New York is the least friendly city in the country: survey
New Yorkers are used to getting a bad rap for their cold and crabby ways, but how's this for a rude awakening: We're the nation's least friendly city, according to a new survey.
And Big Apple residents aren't taking the results too kindly.
Travel + Leisure magazine's latest "America's Favorite Cities" survey ranks New York as the "rudest" city based on 40,000 reader responses. Gotham last earned the dubious distinction in 2009, but this year it edged out Miami, Washington, D.C., 2010 "winner" Los Angeles and 31 other cities.
Some New Yorkers said that while the constant noise and frenzied pace of big-city life can be frustrating, the survey's finding is off the mark.
"I don't think it's true," former Mayor Ed Koch told amNewYork Monday. "I believe that New Yorkers immediately help if they can. And it's not that I'm looking through life with rose-colored glasses, but it's from what I've seen."
Upper East Side resident Margaret Wilkens, 36, said she regularly notices thoughtful acts, such as people holding doors open, and is herself willing to dole out directions to confused tourists.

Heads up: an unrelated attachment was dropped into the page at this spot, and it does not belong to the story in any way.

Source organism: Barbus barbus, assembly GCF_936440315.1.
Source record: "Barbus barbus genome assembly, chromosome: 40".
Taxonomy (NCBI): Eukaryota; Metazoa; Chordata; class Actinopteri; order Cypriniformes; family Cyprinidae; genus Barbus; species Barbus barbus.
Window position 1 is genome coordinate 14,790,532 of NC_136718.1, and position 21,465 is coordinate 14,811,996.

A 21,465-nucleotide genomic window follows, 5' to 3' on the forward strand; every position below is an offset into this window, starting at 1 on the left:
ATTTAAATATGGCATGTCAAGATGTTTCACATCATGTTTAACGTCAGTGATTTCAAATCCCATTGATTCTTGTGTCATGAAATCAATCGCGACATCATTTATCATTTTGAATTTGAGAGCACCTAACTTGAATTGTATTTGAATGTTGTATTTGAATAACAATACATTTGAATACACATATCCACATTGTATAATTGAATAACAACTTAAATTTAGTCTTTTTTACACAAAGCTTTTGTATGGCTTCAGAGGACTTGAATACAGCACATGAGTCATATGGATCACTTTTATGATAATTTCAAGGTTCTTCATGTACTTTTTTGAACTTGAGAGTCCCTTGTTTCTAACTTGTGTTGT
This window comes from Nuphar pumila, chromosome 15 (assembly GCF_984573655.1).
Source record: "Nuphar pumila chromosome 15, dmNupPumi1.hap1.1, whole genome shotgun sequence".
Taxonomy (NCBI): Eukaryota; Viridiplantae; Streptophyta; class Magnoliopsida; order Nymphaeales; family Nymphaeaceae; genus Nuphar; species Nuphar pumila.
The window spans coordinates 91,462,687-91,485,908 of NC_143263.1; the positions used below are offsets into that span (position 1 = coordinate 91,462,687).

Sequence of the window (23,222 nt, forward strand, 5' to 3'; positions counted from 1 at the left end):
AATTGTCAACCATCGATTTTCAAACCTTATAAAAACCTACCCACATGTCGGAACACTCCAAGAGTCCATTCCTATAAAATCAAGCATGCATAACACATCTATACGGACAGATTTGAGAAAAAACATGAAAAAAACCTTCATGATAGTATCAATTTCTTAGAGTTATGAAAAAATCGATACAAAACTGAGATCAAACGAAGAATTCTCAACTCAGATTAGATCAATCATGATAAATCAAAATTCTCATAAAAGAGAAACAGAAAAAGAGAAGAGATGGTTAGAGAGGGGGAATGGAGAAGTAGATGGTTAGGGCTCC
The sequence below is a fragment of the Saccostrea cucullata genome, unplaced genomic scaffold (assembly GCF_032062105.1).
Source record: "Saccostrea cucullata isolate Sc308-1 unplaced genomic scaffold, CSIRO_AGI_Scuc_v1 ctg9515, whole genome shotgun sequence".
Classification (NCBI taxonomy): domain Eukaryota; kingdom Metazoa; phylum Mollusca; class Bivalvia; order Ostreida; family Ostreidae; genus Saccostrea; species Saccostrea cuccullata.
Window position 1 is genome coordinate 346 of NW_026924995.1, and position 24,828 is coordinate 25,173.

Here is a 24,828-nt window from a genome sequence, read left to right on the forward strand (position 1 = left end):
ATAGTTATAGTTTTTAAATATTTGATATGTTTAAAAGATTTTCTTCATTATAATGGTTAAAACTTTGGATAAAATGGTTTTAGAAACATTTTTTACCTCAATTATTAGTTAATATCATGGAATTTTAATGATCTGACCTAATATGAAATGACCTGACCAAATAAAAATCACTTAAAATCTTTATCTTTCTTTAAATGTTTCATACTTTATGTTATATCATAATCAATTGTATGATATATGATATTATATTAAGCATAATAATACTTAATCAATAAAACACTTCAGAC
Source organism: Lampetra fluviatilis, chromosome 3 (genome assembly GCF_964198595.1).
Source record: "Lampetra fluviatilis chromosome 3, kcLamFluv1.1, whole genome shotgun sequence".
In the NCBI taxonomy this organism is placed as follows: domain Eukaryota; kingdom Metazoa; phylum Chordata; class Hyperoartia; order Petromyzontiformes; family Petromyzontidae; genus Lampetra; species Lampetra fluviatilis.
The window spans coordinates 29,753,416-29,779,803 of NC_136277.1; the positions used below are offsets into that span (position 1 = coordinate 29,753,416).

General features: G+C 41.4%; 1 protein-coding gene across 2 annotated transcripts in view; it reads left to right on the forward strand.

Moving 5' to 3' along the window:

"Everyone knows the city's not easy to live in, so I think a lot of us want to help others get by," Wilkens said.
Rich Beattie, executive editor of TravelandLeisure.com, said the survey is based on opinions, so it's hard to explain the low perception of New Yorkers.
"For visitors, it could have been one bad experience that sticks in their minds," Beattie said. "Others could have different expectations coming into a large city, especially if it's for the first time."
Still, tourists continue visiting New York in staggering numbers, with a record 50.2 million in 2011, said city tourism chief George Fertitta, of NYC & Co., praising residents as "among the friendliest anywhere."
Patricia Napier-Fitzpatrick, who runs the Etiquette School of New York, said she takes the survey results "personally."
"I really do think people are nice here," Napier-Fitzpatrick said. "They're probably not aware of how they might come off."
Her advice for New Yorkers: Slow down, and smile more.
(with Tim Herrera)